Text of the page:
The cesspool of Sarawak politics

Sim Kwang Yang

Once again Sarawak’s name is on everybody’s lips as the state is poised to confront her 11th parliamentary and 10th state elections. But unlike previous occasions, the outcome of this state contest in the Land of the Hornbill will have far-reaching consequences for the political development of the whole nation.

After Barisan Nasional came close to a shock defeat in the last general election, the balance of power in Kuala Lumpur now lies squarely in the hands of the polity in East Malaysia. The 2008 electoral swing away from Barisan Nasional at the federal level has automatically signalled the possibility of a transition of power in Malaysian politics to Sarawak, that vast eastern state.

The immediate question raised in the minds of voters throughout the country is whether such a shift of power will take place within the next eight months, during which the political situation in Sarawak will be keenly watched.

Beyond political logic

Sarawak is like a foreign country to the rest of Malaysia. The balance of power in the state is hugely different from the rest of the country, thanks to her unique ethnic composition. I know there are tremendous changes in the political balance in peninsular Malaysia, but one would be making a flawed assumption if one thinks that Sarawak politics is a mere extension of the political situation in peninsular Malaysia.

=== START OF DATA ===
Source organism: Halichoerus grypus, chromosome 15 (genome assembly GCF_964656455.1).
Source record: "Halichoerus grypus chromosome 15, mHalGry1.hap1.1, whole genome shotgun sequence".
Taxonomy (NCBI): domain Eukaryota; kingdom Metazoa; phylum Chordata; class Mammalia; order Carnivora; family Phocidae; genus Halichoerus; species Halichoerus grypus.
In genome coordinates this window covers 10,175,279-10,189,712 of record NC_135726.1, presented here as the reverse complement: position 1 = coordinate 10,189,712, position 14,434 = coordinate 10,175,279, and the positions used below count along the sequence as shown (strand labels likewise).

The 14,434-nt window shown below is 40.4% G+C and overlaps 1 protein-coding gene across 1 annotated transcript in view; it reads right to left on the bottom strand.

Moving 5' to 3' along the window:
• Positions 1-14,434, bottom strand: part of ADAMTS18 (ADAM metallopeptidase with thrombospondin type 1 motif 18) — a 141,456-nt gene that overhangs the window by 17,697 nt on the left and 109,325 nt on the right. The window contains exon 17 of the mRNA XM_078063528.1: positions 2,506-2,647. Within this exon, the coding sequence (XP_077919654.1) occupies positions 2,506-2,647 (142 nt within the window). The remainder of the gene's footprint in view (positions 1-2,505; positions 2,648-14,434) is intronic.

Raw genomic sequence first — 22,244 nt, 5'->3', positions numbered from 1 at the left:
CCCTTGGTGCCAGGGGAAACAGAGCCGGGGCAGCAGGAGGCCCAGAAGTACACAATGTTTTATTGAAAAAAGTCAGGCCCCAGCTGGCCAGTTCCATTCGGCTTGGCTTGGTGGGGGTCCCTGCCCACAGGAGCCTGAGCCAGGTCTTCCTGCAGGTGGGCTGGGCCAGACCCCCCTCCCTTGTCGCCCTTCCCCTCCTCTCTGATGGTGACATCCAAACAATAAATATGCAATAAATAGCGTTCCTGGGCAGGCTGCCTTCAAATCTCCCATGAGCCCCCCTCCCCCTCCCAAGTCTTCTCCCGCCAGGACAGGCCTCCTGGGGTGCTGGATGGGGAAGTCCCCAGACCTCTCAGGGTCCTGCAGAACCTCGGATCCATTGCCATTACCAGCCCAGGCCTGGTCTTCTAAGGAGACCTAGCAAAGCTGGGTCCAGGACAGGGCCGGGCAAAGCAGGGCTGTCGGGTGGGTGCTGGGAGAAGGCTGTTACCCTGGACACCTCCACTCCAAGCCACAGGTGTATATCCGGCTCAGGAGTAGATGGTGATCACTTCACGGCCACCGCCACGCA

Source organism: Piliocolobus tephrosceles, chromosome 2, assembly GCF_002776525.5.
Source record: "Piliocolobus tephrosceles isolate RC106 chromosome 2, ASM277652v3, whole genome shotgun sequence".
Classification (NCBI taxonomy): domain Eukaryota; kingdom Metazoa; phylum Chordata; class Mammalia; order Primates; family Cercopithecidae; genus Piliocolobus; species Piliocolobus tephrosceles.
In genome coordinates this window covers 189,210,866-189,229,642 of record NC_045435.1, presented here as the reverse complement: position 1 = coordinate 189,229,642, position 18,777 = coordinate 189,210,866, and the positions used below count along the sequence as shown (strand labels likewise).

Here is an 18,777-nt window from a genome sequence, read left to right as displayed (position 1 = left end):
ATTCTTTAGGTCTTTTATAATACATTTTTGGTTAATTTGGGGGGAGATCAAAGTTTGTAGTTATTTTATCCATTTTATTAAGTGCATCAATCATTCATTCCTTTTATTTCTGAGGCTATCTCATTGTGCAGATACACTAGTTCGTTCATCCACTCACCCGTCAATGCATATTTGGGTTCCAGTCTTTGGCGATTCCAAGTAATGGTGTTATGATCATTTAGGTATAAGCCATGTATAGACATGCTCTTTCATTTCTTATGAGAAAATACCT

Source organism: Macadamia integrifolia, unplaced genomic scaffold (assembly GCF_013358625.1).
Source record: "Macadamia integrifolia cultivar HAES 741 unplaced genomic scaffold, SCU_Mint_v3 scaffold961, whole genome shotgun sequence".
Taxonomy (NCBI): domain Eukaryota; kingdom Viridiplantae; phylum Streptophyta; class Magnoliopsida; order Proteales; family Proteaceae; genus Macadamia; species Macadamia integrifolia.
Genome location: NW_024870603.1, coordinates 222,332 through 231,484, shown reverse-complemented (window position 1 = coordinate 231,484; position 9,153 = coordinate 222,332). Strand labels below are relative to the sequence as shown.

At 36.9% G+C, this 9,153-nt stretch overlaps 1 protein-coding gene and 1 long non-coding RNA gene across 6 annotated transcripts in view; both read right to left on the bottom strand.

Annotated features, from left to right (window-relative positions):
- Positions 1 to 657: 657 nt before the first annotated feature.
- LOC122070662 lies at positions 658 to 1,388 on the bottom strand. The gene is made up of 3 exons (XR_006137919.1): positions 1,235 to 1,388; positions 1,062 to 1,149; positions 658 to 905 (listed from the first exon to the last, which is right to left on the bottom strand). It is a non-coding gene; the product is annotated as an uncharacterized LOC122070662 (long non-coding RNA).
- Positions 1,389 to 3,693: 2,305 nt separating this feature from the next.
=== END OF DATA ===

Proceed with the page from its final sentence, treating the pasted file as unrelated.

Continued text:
sarawak diverse population percentage breakdown of race 160106Sarawak has enjoyed a certain amount of autonomy within the federation of Malaysia. What happens in Sarawak in the next eight months may not be repeated in peninsular Malaysia. The ethnic mix of Sarawak is completely different front the rest of the country, and so is the state’s historical and political background behind the development of democracy. We have to examine the politics of Sarawak through new lenses.

Part of the tension in Sarawak’s sociological make-up comes from the fact that the majority race is not Malay, but the ruling elite comes from the 20 percent proportion of Malays and also 5 percent Melanau natives (most Melanau are Muslim, but some are Christian or animist).

Thus the first bone of contention is the fact that the Malays and the Melanaus are the minority. This is an anomaly in the logic of racial politics that still plays a dominant role in the state.

By the logic of the national racial politics, it would be Sarawak’s Dayak majority who should enjoy political dominance. But by a series of skilful Machiavellian manoeuvres, the most dominant political office of the chief minister has belonged to a Melanau Muslim for four decades, that runs counter to the rules of racial politics.

ulu niah 5 iban longhouse sarawak 011007 rumah busangExactly when this internal contradiction will burst open and force a reshuffle of our nation’s political cards will only be known in the years to come.

In Sarawak and Sabah, the Malay power base lies outside these states, in peninsular Malaysia. The imperative of the national narrative is the political assumption that the Malaysia must be dominated by political leaders from among the Malays, throughout the entire country.

This narrative has condemned politics in Sarawak to be incurably ethnic in nature, pre-determining that the history of Merdeka in Malaysia can only be a Malay story, even in a state where the Malays form the minority.

Minority dominance in Dayak country

After Merdeka, the concession given by national politics to the hegemony of the Umno-dominated politics of race has been that of allocating exclusive political power to the Malays as a race, against all dictates of the logic of racial politics in Sarawak.

Until today, Malay dominance in Sarawak is symbolised by the premier position of Bahasa Malaysia as a national language, underlying the nation-building scheme of Malaysia, trying to create a Malay nation in a Dayak-majority Sarawak.